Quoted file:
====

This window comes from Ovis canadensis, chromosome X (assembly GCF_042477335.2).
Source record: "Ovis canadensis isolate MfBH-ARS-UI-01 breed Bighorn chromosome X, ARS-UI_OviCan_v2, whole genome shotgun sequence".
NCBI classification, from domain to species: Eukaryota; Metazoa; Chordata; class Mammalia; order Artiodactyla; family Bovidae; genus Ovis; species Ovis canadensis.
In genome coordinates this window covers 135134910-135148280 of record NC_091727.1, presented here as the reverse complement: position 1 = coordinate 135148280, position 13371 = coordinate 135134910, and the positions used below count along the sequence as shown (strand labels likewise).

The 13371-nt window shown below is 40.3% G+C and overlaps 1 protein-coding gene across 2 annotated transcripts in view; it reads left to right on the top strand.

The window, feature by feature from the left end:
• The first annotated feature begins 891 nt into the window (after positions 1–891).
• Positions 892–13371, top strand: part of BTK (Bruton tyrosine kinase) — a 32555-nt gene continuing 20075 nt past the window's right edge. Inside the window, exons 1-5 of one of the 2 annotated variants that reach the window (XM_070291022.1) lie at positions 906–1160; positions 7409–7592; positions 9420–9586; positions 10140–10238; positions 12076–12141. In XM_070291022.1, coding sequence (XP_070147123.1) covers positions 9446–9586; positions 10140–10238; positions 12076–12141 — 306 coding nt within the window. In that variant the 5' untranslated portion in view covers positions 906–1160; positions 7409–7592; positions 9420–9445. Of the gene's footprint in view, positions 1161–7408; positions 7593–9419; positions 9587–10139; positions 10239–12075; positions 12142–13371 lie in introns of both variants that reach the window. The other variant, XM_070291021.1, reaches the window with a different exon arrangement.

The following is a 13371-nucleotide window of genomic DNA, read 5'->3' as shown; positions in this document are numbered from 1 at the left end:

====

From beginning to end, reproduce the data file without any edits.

This window comes from Ovis canadensis, chromosome X (assembly GCF_042477335.2).
Source record: "Ovis canadensis isolate MfBH-ARS-UI-01 breed Bighorn chromosome X, ARS-UI_OviCan_v2, whole genome shotgun sequence".
NCBI classification, from domain to species: Eukaryota; Metazoa; Chordata; class Mammalia; order Artiodactyla; family Bovidae; genus Ovis; species Ovis canadensis.
In genome coordinates this window covers 135134910-135148280 of record NC_091727.1, presented here as the reverse complement: position 1 = coordinate 135148280, position 13371 = coordinate 135134910, and the positions used below count along the sequence as shown (strand labels likewise).

The 13371-nt window shown below is 40.3% G+C and overlaps 1 protein-coding gene across 2 annotated transcripts in view; it reads left to right on the top strand.

The window, feature by feature from the left end:
• The first annotated feature begins 891 nt into the window (after positions 1–891).
• Positions 892–13371, top strand: part of BTK (Bruton tyrosine kinase) — a 32555-nt gene continuing 20075 nt past the window's right edge. Inside the window, exons 1-5 of one of the 2 annotated variants that reach the window (XM_070291022.1) lie at positions 906–1160; positions 7409–7592; positions 9420–9586; positions 10140–10238; positions 12076–12141. In XM_070291022.1, coding sequence (XP_070147123.1) covers positions 9446–9586; positions 10140–10238; positions 12076–12141 — 306 coding nt within the window. In that variant the 5' untranslated portion in view covers positions 906–1160; positions 7409–7592; positions 9420–9445. Of the gene's footprint in view, positions 1161–7408; positions 7593–9419; positions 9587–10139; positions 10239–12075; positions 12142–13371 lie in introns of both variants that reach the window. The other variant, XM_070291021.1, reaches the window with a different exon arrangement.

The following is a 13371-nucleotide window of genomic DNA, read 5'->3' as shown; positions in this document are numbered from 1 at the left end: